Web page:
Since being ordained 16 years ago, Father Matt Garrison, pastor of Sacred Heart of Mary Church in Barling and Sts. Sabina and Mary Church in Jenny Lind, has fallen for puppy eyes three times -- first with lab Baruch in 2004 and then with one of Baruch’s sons, Jonah, in 2009 and Cletus, whom he adopted in Helena. After Baruch’s death two years before, a friend convinced him to see the lab-weimaraner-doberman mix puppy the day after Christmas in 2018.
“He came right up to me and sat right in front of me and put his paws in my lap and I melted. I told him to pack his bags and let’s go,” he said.
As a certified therapy dog, Cletus has helped countless veterans suffering from PTSD. Father Garrison, an Air Force chaplain, has served in the Air National Guard for almost 12 years.
“I deal directly with a lot of people who are on the front lines of intel and drone control … I credit him with several life saves,” he said. “There have been people who have been in some dark places, they don’t really want to talk with a person, but they have an opportunity for Cletus to curl up in their lap and spend some time with him. Their heart rate drops, they calm down and are ready to talk and spill all the stresses of life, sometimes those stresses, stressors have built up to the point they may be suicidal and ready to implode.”
Cletus’ training has also been a godsend for Father Garrison, who had to put his 10-year-old dog Jonah to sleep because of bone cancer June 17.
Father Womack adopted Luna, who will be two years old this month, from the Garland County Humane Society when she was just a puppy.
“I have to think about my parishioners, but all of those decisions are relegated to the work of ministry but with her, it’s I have to think of somebody, another creature, other than myself, in my personal life. So that’s been really important for me,” he said.
While serving at an older parish, having the companionship of Luna is a gift, whether she’s sleeping next to him or mischievously hiding a bone under his pillow.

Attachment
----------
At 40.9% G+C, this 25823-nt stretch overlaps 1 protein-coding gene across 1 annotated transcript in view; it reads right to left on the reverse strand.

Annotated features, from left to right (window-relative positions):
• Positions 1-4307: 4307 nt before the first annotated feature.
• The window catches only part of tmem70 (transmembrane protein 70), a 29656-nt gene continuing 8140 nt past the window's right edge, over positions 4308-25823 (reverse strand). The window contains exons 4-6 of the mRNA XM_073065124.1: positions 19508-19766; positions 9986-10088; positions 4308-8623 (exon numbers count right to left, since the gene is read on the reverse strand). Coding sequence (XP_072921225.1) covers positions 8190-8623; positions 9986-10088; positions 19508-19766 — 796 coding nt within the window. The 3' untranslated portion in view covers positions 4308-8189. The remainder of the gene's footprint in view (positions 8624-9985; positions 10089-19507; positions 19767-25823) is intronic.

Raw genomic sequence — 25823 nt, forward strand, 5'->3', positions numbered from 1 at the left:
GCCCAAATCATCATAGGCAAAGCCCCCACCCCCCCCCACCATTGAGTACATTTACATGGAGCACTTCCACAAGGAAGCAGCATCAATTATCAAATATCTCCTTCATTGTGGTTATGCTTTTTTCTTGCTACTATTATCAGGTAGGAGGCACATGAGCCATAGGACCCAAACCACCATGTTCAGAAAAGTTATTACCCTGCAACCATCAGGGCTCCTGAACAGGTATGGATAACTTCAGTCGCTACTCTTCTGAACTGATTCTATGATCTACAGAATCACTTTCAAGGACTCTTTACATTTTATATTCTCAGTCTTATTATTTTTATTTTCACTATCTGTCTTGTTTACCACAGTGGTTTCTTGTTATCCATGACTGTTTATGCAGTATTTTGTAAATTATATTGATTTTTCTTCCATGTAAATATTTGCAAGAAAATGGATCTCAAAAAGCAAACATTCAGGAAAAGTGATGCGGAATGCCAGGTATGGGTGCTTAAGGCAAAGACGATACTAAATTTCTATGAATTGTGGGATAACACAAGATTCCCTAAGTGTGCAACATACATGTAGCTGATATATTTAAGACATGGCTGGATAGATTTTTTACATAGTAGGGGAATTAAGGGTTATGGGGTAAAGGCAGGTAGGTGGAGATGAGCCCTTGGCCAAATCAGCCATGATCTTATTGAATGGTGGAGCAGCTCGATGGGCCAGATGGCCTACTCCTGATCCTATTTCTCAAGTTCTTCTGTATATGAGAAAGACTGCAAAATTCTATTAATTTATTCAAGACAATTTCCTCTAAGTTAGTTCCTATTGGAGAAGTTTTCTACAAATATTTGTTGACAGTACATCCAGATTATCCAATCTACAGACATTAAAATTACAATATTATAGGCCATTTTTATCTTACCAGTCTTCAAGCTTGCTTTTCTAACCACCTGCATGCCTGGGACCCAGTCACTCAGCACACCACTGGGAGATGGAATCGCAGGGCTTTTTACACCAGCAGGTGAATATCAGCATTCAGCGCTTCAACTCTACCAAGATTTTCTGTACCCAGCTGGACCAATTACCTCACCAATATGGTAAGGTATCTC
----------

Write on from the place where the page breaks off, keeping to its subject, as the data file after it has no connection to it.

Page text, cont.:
“She loves going on walks. I try to walk her around the property around the afternoon and evening time here in Fairfield,” as well as off-leash on his parents' 17 acres near Lake Catherine in Hot Springs. “She’s really good about coming to me. I’m really protective of her; my mother thinks I’m too protective. I’m yelling at her, calling her name if she gets out of my sight for more than five seconds.”
Father Gadberry said his dogs always remind him to not turn inward with stress and worry.
“They get me out of myself. It’s not so much the attention they give me, it’s the little attention they require, which isn’t a ton. It's enough to slap me in the face -- give me food, give me water. Oh yeah, your life is not about you,” he said.
When Father Garrison first got Baruch, it was his intention that he’d stay an outside dog, but his dogs have become “part of the family.”
“It took about five minutes for him to crawl into my heart and get his place in bed and on the couch, in the house. He was quickly way more than a pet, he was a best friend,” he said.
While pets can benefit a person’s mental health, they have given their owners an extra boost of companionship during the COVID-19 pandemic.
“Especially during the COVID shutdown, they've helped keep me sane,” Father Wesley said. “When they’re there, I never feel by myself. I talk to them and they ‘talk’ to me.”
While their time on this earth is short, all living creatures can teach us something about the creator.
“I had an animal-related life-changing encounter in seminary,” Father Gadberry said. “I was moaning and groaning about my world falling apart. The priest slowly got off topic and started talking about dogs and cats.”
Father Gadberry told the priest he had nothing against cats, but preferred dogs because “they’re faithful, always happy to see you.” But with cats, “they want to do everything on their own. They just come when they need something.”
So the priest asked, something for all faithful to ponder: “‘Before the Lord, are you a dog or a cat?’”
“Since then, I have a better respect for cats because they had a role in my conversion,” he said.